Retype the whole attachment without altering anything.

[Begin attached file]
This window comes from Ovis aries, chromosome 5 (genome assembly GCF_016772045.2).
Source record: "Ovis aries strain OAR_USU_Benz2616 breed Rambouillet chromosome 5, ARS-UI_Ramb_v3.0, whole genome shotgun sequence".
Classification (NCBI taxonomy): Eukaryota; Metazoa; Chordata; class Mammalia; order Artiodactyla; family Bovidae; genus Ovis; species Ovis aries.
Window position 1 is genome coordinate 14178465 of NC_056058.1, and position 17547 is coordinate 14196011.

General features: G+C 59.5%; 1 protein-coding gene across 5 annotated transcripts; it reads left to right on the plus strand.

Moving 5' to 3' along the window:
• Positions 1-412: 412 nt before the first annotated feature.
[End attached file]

This window comes from Ovis aries, chromosome 5 (genome assembly GCF_016772045.2).
Source record: "Ovis aries strain OAR_USU_Benz2616 breed Rambouillet chromosome 5, ARS-UI_Ramb_v3.0, whole genome shotgun sequence".
Classification (NCBI taxonomy): Eukaryota; Metazoa; Chordata; class Mammalia; order Artiodactyla; family Bovidae; genus Ovis; species Ovis aries.
Window position 1 is genome coordinate 14178465 of NC_056058.1, and position 17547 is coordinate 14196011.

General features: G+C 59.5%; 1 protein-coding gene across 5 annotated transcripts; it reads left to right on the plus strand.

Moving 5' to 3' along the window:
• Positions 1-412: 412 nt before the first annotated feature.